I am not immune to cute dragon bonding
At the core of the How to Train Your Dragon trilogy is the fantasy of meeting a dragon who loves you and becoming best friends with it. Unfortunately, locked away in the Viking Era, that wish is but a distant dream to dragon-loving kids.
Except, the How to Train Your Dragon movies actually do take place in our world instead of a Viking Era fantasy realm, an idea that the films and subsequent shows have always flirted with. A new animated show, however, commits to that concept, jumping forward in time 1,300 years and following a group of modern teenagers. The fantasy of flying on dragons and bonding with them for life is more tangible than ever.
From John Tellegen, who worked as a writer on previous How to Train Your Dragon shows, Dragons: The Nine Realms brings the fantasy of dragons to a contemporary setting. The first season of the new show feels more like an introduction than anything else, but the concept bubbles with potential. And ultimately, Dragons: The Nine Realms is exactly what it promises to be: some pure-hearted fun that indulges childlike whimsy.
[Ed. note: This review contains some spoilers for Dragons: The Nine Realms]
The How to Train Your Dragon movies ended with the dragons descending into the Hidden World, a chasm deep within the earth, as Hiccup and Toothless realize that dragons and humans can never peacefully share the world. From there, the show kicks off with Tom (Jeremy Shada), our plucky and restless protagonist, who journeys to a crack in the earth’s crust with his scientist mother. At the research center dedicated to the fissure, Tom meets some of the other kids: dreamy Jun (Ashley Liao), who believes in magic and the occult; animal-lover D’Angelo (Marcus Scribner), an Army brat who just wants to find friends and a home; and shy Alex (Aimee Garcia), a tech wiz who hacks into the station’s computers for fun.
Tom accidentally stumbles into the fissure, where he meets a curious black-and-white dragon — clearly the distant offspring of Toothless and the Lightfury from the last movie — and discovers the world of dragons, tucked away from human eyes for the past thousand years or so. Eventually, all the kids on the station learn about the dragons, each of them finding a different dragon to bond with.
One of the key differences between Nine Realms and the main trilogy (and even the other spinoff shows) is that it feels more like an ensemble show. While the main trilogy boasted a wide cast, the focus was always primarily on the bond between Hiccup and Toothless, with Astrid, Fishlegs, and the other vikings and dragons bolstering that primary narrative. Not so in Nine Realms, where each of the kids gets a moment to shine with their dragons. D’Angelo gets to break out his burgeoning veterinary skills, while Tom brings over the contents of his refrigerator to try and figure out what sort of food Thunder wants to eat (turns out, dragons like frozen fish sticks).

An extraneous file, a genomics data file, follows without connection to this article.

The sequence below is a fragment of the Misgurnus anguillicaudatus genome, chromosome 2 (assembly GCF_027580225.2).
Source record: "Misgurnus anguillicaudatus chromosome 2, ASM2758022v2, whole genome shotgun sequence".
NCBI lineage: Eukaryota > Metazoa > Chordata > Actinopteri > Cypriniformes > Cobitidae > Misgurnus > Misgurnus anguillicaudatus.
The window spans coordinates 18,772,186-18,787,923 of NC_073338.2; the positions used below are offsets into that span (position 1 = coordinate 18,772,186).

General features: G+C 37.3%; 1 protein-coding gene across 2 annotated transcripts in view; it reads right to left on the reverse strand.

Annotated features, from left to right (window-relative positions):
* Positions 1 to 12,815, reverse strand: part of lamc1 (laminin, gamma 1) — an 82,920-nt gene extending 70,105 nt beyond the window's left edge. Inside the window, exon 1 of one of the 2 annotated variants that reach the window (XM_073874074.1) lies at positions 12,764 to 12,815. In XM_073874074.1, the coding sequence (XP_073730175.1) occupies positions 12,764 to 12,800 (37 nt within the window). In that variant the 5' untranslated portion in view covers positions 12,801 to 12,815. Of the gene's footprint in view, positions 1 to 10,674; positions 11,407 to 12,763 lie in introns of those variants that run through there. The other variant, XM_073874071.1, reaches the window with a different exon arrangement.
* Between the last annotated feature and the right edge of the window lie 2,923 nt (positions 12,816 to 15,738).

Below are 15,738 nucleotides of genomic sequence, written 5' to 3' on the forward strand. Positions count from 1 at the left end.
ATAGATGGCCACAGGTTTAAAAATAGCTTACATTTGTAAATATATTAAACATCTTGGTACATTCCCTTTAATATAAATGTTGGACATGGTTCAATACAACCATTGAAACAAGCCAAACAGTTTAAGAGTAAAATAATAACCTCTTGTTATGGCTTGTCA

While the variety of characters is impressive, the character design itself is not quite. The animation is on-par with other CG DreamWorks television properties — which is to say, not nearly as polished as the theatrically-released movies. A television show is not going to have the same budget as a film, nor will it look as refined. But the stark difference is jarring to more discerning viewers, especially when DreamWorks’ traditionally animated TV projects, like Kipo and the Wonderbeasts and She-Ra and the Princesses of Power, don’t suffer from the same plummet in quality. While the kids are more-or-less inoffensive in design (albeit a bit generic), some of the adults — particularly Jun’s mom and D’Angelo’s dad — have strange cartoonish proportions coupled with an oddly realistic textured rendering that just looks particularly discordant.
Despite all that, the characters are charming. Most of the six episodes are spent setting the stage, introducing each kid to each dragon and building out the exposition. The show starts off with Tom meeting Thunder and each subsequent episode pulls a new kid into the fold with logical progression through the group. Tom and Jun have known each other since childhood, so she learns about the dragons next, and so on and so on. It’s formulaic, but the meet-cutes are enjoyable — each dragon reflects each kid in a way, and each kid has to look a bit inward before really connecting with their dragons. It gives the cast surprising depth in just a few episodes. There is just something persistently charming about seeing fearsome dragons curl up like cats and dogs when they warm to the right person, and Nine Realms does that meet-cute over and over, each feeling just as warm and fuzzy.
Aside from the dragons themselves, there is little to connect Nine Realms to the original movies and older shows just yet. There are some elements sprinkled here and there, as well as other plot points — like the clash between Tom and his mom’s passion for discovery for discovery’s sake versus the research organization’s desire to make a profit — that feel like building blocks to something bigger. The show never quite builds up to that point, even though it tries to introduce higher stakes in the last episode, after mysterious earthquakes threaten the future of the research station. Nine Realms’ pacing always feels off, given that there are only six episodes to establish everything. Instead of focusing on the discovery and exploration, the last episode formalizes a threat that would work with some more build up. Six half-hour episodes isn’t a lot to consider what the show could be, but given those limitations, Nine Realms manages to craft a promising introduction to something greater.
Dragons: The Nine Realms is streaming on Peacock and Hulu now.